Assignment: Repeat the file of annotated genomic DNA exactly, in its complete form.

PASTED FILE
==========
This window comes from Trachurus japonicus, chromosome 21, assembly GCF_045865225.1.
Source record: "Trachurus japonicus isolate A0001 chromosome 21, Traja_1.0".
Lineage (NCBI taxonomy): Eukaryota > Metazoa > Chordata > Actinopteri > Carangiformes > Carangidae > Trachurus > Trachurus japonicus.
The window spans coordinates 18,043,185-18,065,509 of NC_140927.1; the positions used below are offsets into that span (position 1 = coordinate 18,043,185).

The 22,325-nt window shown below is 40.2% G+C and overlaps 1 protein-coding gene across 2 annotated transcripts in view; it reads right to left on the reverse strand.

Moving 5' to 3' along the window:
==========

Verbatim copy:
This window comes from Trachurus japonicus, chromosome 21, assembly GCF_045865225.1.
Source record: "Trachurus japonicus isolate A0001 chromosome 21, Traja_1.0".
Lineage (NCBI taxonomy): Eukaryota > Metazoa > Chordata > Actinopteri > Carangiformes > Carangidae > Trachurus > Trachurus japonicus.
The window spans coordinates 18,043,185-18,065,509 of NC_140927.1; the positions used below are offsets into that span (position 1 = coordinate 18,043,185).

The 22,325-nt window shown below is 40.2% G+C and overlaps 1 protein-coding gene across 2 annotated transcripts in view; it reads right to left on the reverse strand.

Moving 5' to 3' along the window: